And here is where the discussion about the nature of God comes in. What does it mean to be “holy,” as Leviticus posits? Does it mean to be set apart? What does it mean to be “perfect,” as Matthew posits? Jesus radically transforms our way of understanding and living the imitation of God. It is always instructive when Jesus adapts the words of scripture, and in this case he lets us know that it is God’s mercy, God’s compassion that we are supposed to imitate in order to be perfect more than God’s set-apartness. And the meaning of this compassion/mercy is summed up in an Aramaic word that Jesus would have used: rahamim, which is quite close to the Hebrew word rahum, a word that describes what a woman feels toward the child she carries in her womb and the Greek word the gospels use–– splanjnizomai, which means very much the same visceral thing. All three Abrahamic traditions come to this understanding, that this is the heart of the covenant, summed up in the beautiful responsorial psalm that we used in conjunction with this reading, The Lord is kind and merciful; hence the Muslim tradition begins every surah of the Qur’an with the words Bismillah ir-rahman ir-rahim––which comes from that same Semitic root as rahum, “In praise of Allah all merciful and compassionate.” Hence Jesus’ ‘Love your enemies, pray for those who persecute you.’

I was thinking how this applies to the Church too. What does it mean for the Church to be holy? Does it mean to be set apart? Yes, like a city built on a hill, a city of mercy and justice, a city of moral uprightness. But when we think instead that it means pageantry and costumer-y, as Bruno wrote in Future of Wisdom, that’s when the Church tends to lapse into an “intermediate world of institutional pseudo-reality” and “a solemn out-of-date world of clerical artificiality, tediously mediating between” God and humanity, “two realities which are already one.[6] That church is a comic fantasy, he says; the reality is the body of Christ, of which we are a part, not apart. What does it mean for the church to be holy? Surely the Holy Father suggests that instead of meaning set apart, it means the church should be so close to the poor that it “smells like the sheep.” It means to come to the perfection of the Law––love, and in this case, to be merciful, to be compassionate––even toward those who are unlovable.

I listened several times to a recent interview with Representative John Lewis. He was a core leader of the civil rights movement, the one who led the first Selma March on what became known as Bloody Sunday. He said about the Civil Rights Movement, “The movement created what I like to call a non-violent revolution. It was love at its best. It’s one of the highest forms of love. That you beat me, you arrest me, you take me to jail, you almost kill me, but in spite of that, I’m going to still love you.” All of this talk can be just a bunch of pious platitudes until we are really face to face with hatred, with a baseball bat with nails in it or a firebomb. And when I hear these words I know I have a long way to go, when some days I can barely make it out of the refectory or answer an email without snapping at someone.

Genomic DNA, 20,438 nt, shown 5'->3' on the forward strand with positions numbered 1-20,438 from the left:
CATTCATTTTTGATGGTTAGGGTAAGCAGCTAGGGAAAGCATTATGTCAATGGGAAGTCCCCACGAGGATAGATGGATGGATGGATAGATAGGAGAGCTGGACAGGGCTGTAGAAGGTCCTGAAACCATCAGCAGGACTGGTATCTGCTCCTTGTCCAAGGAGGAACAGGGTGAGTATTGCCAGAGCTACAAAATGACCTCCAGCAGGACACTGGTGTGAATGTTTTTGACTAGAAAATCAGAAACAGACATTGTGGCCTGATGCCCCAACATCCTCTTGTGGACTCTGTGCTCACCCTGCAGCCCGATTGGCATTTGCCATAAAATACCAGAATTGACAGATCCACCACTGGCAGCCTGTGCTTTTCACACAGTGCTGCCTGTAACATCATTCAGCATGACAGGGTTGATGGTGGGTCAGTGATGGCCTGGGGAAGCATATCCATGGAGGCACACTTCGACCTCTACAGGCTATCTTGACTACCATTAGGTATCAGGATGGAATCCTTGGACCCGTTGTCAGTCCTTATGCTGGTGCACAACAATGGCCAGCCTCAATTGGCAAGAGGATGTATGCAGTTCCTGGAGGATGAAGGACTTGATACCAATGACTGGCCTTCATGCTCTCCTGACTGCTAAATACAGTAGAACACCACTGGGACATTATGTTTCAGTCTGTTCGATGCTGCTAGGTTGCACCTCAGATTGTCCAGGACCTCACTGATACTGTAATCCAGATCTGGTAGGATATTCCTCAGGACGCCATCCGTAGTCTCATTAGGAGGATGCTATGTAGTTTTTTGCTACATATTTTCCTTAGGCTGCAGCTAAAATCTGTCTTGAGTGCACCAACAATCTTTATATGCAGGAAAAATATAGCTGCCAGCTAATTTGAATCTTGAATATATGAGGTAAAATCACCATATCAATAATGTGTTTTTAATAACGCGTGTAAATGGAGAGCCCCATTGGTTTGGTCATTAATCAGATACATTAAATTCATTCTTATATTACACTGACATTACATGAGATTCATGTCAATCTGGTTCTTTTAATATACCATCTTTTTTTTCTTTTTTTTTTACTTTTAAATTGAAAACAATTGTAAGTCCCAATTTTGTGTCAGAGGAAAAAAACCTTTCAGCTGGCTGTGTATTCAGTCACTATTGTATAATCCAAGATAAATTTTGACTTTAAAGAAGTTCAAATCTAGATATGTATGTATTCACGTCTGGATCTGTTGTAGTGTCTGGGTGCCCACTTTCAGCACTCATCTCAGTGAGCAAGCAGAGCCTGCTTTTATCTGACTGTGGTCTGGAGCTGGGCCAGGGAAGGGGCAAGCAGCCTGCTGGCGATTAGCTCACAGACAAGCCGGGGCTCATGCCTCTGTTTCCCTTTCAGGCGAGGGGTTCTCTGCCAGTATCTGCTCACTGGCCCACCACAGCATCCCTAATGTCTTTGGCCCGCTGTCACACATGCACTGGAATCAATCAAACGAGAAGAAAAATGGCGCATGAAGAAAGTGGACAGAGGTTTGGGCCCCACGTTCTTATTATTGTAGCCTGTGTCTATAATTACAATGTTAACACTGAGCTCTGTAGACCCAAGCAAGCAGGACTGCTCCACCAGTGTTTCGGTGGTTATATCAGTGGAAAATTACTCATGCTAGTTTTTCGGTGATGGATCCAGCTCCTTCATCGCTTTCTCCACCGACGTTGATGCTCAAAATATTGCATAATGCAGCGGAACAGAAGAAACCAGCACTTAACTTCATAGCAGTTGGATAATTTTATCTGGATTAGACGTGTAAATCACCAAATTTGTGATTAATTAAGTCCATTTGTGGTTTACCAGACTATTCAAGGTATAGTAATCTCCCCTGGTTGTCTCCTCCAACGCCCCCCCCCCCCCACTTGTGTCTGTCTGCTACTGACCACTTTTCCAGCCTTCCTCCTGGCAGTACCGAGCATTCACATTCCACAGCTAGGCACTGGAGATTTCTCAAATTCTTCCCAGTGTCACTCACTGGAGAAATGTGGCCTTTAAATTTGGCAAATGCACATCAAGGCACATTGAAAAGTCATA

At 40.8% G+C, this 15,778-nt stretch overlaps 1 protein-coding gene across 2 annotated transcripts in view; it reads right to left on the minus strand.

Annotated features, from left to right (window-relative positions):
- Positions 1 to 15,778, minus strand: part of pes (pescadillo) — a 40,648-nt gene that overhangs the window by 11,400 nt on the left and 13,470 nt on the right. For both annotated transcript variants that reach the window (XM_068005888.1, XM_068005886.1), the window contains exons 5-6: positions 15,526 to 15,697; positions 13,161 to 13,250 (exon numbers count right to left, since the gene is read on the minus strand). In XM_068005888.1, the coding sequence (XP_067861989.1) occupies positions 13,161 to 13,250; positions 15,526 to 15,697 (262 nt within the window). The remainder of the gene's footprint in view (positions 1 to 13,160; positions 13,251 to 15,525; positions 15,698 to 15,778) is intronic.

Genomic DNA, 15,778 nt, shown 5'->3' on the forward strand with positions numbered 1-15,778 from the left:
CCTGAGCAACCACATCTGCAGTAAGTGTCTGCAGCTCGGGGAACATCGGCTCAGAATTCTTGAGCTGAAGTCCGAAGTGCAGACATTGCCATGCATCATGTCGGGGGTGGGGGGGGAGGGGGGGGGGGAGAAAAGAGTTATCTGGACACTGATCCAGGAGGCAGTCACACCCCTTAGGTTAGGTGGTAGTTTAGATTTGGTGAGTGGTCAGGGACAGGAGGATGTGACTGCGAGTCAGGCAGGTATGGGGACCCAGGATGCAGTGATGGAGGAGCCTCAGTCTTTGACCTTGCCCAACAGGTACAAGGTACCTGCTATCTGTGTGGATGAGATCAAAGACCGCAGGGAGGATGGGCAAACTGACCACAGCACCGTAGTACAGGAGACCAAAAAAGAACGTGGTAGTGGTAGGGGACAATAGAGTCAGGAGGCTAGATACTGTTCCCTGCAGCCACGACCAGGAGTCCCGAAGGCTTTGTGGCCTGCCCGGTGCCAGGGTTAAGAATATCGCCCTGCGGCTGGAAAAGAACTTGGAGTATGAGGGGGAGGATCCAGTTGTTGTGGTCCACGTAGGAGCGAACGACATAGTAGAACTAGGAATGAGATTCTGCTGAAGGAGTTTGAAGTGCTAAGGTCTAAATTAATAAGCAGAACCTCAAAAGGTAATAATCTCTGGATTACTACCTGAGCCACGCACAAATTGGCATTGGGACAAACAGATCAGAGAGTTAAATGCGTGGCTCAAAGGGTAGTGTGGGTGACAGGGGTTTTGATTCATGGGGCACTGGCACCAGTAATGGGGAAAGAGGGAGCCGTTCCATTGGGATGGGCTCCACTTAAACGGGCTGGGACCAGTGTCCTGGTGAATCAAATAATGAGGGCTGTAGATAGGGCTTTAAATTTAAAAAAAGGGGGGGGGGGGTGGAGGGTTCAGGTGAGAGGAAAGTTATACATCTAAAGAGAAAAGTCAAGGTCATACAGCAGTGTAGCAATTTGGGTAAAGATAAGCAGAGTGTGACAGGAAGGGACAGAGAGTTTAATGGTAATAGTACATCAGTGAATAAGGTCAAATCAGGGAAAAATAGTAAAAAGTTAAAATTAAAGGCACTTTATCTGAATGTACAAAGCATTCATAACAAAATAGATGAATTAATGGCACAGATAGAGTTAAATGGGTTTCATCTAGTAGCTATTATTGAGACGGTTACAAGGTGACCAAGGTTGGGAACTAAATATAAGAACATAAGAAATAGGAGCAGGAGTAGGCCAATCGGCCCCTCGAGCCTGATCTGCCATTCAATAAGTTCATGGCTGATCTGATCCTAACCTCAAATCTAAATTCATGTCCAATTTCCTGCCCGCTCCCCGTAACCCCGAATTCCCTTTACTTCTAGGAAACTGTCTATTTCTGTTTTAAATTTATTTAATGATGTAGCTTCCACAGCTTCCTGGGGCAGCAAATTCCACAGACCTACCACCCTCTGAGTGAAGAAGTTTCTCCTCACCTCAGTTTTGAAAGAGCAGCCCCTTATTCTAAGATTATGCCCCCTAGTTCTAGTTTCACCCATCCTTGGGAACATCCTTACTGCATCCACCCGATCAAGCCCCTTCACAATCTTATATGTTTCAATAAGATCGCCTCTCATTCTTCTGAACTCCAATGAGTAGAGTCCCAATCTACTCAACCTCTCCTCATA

And how this applies to us: in the Bhagavad Gita, if I understand it, Lord Krishna is telling Arjuna that the ideal is to renounce everything and train your senses and still your mind. But if you can’t do that then at least renounce the fruit of your actions. And if you can’t even do that, then dedicate all the fruits of the your labor to me. I was thinking the Christian version of that, especially the Christian monastic version, may be something similar. This is what it means to be perfect: master your senses, have a tranquil one-pointed mind. If you can’t do that then participate well in all the liturgies and be diligent at your prayers. And if you can’t do that then work really hard in service of your brothers and sisters. And if you can’t do that, just be merciful and compassionate. And if you can’t do that, just do no harm. Just as Evagrius taught that the sure sign of apatheia is agape, so the other way around is true also: path of mercy, the path of selfless love, the path non-violence will surely lead us to Jesus’ own garden of the cross and resurrection and, ultimately, to union with God.

The words of Paul’s Letter to the Corinthians were a propos today to guide our prayer[7]: Let’s pray that we could have the courage to be foolish enough in the eyes of the wisdom of the world, to look weak in the eyes of worldly strength, to be set apart only as a city built on a hill, a city of love, a city of mercy, perfect in compassion.

 

[1] Ex 21:24, 27; Lev 24:20, Dt 19:21.

[2] Gen 4:23-24.

[3] Deut 32:35, quoted in Rom 12:19 and Hb 10:30.

[4] See Ps. 58:6ff., or 137:8-9.

[5] Lev 19:1-2.

[6] Barnhart, Future, 171.

[7] 1 Cor 3:16-23.

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1 Comment

  1. A very thought-provoking and soul-warming homily in these dark, uncertain times. I wish the Church were known more for its mercy and compassion than its position on certain issues. I cannot change the Church; but I can, as you have encouraged me, be more merciful in my daily life.